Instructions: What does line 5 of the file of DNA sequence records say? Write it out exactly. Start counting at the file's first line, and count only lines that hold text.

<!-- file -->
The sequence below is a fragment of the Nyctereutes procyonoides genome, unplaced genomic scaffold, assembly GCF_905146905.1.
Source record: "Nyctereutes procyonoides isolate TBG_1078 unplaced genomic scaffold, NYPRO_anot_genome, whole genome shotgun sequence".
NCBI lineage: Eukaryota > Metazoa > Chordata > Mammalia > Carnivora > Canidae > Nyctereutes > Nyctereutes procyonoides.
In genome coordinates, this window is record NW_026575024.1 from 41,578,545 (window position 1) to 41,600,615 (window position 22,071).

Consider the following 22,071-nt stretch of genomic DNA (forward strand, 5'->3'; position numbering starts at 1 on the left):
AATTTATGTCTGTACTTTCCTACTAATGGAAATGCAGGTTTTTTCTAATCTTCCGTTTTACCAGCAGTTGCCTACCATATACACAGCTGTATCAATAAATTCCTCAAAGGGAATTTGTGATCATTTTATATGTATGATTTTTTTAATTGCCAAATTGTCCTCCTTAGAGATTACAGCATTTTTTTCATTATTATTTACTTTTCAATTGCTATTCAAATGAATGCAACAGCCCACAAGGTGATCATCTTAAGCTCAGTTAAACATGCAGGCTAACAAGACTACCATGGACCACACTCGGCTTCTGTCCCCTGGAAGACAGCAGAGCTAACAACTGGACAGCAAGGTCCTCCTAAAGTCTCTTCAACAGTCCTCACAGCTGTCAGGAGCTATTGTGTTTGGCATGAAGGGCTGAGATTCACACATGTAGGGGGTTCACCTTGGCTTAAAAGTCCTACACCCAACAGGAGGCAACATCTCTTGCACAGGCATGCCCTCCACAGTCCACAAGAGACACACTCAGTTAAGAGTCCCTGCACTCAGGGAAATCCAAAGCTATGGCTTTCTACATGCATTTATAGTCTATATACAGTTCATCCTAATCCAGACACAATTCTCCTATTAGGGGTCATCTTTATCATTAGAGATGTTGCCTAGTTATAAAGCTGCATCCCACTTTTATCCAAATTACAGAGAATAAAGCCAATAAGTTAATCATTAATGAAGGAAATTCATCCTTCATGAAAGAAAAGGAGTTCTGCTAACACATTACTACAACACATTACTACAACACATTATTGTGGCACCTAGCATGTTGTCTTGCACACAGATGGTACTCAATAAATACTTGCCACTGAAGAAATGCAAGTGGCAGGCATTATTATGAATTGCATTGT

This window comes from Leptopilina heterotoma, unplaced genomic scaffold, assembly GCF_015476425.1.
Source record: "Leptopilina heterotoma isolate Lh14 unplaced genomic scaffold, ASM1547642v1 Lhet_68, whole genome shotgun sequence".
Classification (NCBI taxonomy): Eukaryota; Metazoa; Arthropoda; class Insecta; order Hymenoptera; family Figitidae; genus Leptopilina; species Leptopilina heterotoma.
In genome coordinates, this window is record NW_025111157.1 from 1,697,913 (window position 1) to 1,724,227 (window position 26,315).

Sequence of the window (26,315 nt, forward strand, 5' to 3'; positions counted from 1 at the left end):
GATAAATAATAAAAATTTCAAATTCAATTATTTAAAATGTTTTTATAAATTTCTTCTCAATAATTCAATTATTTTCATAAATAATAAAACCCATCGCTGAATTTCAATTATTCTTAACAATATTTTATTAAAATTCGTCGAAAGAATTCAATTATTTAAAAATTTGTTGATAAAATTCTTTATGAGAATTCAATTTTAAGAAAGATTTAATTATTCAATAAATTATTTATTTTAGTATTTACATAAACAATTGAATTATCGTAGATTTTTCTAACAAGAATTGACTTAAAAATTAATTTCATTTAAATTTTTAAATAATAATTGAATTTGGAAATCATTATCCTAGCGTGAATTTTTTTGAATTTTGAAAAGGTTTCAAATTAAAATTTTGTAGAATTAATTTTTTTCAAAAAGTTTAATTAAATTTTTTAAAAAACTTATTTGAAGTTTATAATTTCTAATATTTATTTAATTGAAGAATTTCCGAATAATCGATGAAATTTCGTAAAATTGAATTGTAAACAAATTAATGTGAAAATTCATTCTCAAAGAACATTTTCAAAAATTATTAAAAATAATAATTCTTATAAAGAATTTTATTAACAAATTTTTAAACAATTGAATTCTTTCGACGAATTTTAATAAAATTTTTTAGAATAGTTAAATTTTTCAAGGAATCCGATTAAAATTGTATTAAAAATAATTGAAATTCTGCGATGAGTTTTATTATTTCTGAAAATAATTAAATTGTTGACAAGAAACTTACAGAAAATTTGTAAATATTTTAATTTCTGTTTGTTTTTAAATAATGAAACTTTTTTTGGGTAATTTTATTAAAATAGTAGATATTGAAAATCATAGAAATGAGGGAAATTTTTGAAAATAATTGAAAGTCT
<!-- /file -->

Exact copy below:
Consider the following 22,071-nt stretch of genomic DNA (forward strand, 5'->3'; position numbering starts at 1 on the left):